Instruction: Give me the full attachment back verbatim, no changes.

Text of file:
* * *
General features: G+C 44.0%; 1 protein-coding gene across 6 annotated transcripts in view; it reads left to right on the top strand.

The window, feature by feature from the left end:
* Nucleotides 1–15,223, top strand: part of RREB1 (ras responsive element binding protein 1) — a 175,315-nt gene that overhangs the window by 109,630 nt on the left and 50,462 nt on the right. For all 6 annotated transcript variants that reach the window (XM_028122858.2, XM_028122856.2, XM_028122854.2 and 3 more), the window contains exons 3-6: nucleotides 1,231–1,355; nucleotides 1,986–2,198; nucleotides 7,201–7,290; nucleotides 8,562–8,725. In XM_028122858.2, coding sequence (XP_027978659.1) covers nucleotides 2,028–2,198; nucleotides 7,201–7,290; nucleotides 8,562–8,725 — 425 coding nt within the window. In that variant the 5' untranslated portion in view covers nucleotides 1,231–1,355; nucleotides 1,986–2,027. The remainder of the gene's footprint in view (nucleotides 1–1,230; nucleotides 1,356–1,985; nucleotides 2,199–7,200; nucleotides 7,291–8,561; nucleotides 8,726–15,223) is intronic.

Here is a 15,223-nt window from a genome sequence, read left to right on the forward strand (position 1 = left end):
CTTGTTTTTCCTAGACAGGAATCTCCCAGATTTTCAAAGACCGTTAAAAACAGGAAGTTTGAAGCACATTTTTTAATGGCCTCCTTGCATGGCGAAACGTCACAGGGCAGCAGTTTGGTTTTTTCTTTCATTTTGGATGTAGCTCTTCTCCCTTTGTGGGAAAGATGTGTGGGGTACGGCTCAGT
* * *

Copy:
General features: G+C 44.0%; 1 protein-coding gene across 6 annotated transcripts in view; it reads left to right on the top strand.

The window, feature by feature from the left end:
* Nucleotides 1–15,223, top strand: part of RREB1 (ras responsive element binding protein 1) — a 175,315-nt gene that overhangs the window by 109,630 nt on the left and 50,462 nt on the right. For all 6 annotated transcript variants that reach the window (XM_028122858.2, XM_028122856.2, XM_028122854.2 and 3 more), the window contains exons 3-6: nucleotides 1,231–1,355; nucleotides 1,986–2,198; nucleotides 7,201–7,290; nucleotides 8,562–8,725. In XM_028122858.2, coding sequence (XP_027978659.1) covers nucleotides 2,028–2,198; nucleotides 7,201–7,290; nucleotides 8,562–8,725 — 425 coding nt within the window. In that variant the 5' untranslated portion in view covers nucleotides 1,231–1,355; nucleotides 1,986–2,027. The remainder of the gene's footprint in view (nucleotides 1–1,230; nucleotides 1,356–1,985; nucleotides 2,199–7,200; nucleotides 7,291–8,561; nucleotides 8,726–15,223) is intronic.

Here is a 15,223-nt window from a genome sequence, read left to right on the forward strand (position 1 = left end):
CTTGTTTTTCCTAGACAGGAATCTCCCAGATTTTCAAAGACCGTTAAAAACAGGAAGTTTGAAGCACATTTTTTAATGGCCTCCTTGCATGGCGAAACGTCACAGGGCAGCAGTTTGGTTTTTTCTTTCATTTTGGATGTAGCTCTTCTCCCTTTGTGGGAAAGATGTGTGGGGTACGGCTCAGT